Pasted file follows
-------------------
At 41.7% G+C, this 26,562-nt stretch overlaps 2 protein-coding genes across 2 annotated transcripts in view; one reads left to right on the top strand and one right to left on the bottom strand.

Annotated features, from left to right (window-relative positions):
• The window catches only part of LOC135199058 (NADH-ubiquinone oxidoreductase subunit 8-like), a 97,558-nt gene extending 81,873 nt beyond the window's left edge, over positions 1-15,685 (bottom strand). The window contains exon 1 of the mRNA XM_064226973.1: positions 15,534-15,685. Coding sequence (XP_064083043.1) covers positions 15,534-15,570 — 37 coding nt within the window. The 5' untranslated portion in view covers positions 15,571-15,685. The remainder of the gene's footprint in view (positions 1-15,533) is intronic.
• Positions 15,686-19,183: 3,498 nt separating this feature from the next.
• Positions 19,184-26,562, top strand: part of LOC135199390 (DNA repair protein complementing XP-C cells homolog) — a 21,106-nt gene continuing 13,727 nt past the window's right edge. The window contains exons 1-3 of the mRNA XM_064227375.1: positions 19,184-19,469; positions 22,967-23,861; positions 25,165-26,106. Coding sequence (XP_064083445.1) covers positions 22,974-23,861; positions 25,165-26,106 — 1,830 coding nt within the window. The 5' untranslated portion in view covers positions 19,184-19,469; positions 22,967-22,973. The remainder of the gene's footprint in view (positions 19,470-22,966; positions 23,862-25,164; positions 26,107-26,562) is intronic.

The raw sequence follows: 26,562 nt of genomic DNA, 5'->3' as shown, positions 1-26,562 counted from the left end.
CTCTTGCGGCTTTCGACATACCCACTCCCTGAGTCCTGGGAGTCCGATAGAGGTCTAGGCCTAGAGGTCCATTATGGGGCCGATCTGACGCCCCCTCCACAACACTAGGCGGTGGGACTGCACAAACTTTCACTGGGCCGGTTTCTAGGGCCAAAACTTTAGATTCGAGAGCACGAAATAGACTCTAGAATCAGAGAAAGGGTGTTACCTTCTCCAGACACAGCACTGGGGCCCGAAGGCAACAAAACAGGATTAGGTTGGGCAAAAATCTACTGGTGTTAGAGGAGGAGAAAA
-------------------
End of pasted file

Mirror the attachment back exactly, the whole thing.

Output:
At 41.7% G+C, this 26,562-nt stretch overlaps 2 protein-coding genes across 2 annotated transcripts in view; one reads left to right on the top strand and one right to left on the bottom strand.

Annotated features, from left to right (window-relative positions):
• The window catches only part of LOC135199058 (NADH-ubiquinone oxidoreductase subunit 8-like), a 97,558-nt gene extending 81,873 nt beyond the window's left edge, over positions 1-15,685 (bottom strand). The window contains exon 1 of the mRNA XM_064226973.1: positions 15,534-15,685. Coding sequence (XP_064083043.1) covers positions 15,534-15,570 — 37 coding nt within the window. The 5' untranslated portion in view covers positions 15,571-15,685. The remainder of the gene's footprint in view (positions 1-15,533) is intronic.
• Positions 15,686-19,183: 3,498 nt separating this feature from the next.
• Positions 19,184-26,562, top strand: part of LOC135199390 (DNA repair protein complementing XP-C cells homolog) — a 21,106-nt gene continuing 13,727 nt past the window's right edge. The window contains exons 1-3 of the mRNA XM_064227375.1: positions 19,184-19,469; positions 22,967-23,861; positions 25,165-26,106. Coding sequence (XP_064083445.1) covers positions 22,974-23,861; positions 25,165-26,106 — 1,830 coding nt within the window. The 5' untranslated portion in view covers positions 19,184-19,469; positions 22,967-22,973. The remainder of the gene's footprint in view (positions 19,470-22,966; positions 23,862-25,164; positions 26,107-26,562) is intronic.

The raw sequence follows: 26,562 nt of genomic DNA, 5'->3' as shown, positions 1-26,562 counted from the left end.
CTCTTGCGGCTTTCGACATACCCACTCCCTGAGTCCTGGGAGTCCGATAGAGGTCTAGGCCTAGAGGTCCATTATGGGGCCGATCTGACGCCCCCTCCACAACACTAGGCGGTGGGACTGCACAAACTTTCACTGGGCCGGTTTCTAGGGCCAAAACTTTAGATTCGAGAGCACGAAATAGACTCTAGAATCAGAGAAAGGGTGTTACCTTCTCCAGACACAGCACTGGGGCCCGAAGGCAACAAAACAGGATTAGGTTGGGCAAAAATCTACTGGTGTTAGAGGAGGAGAAAA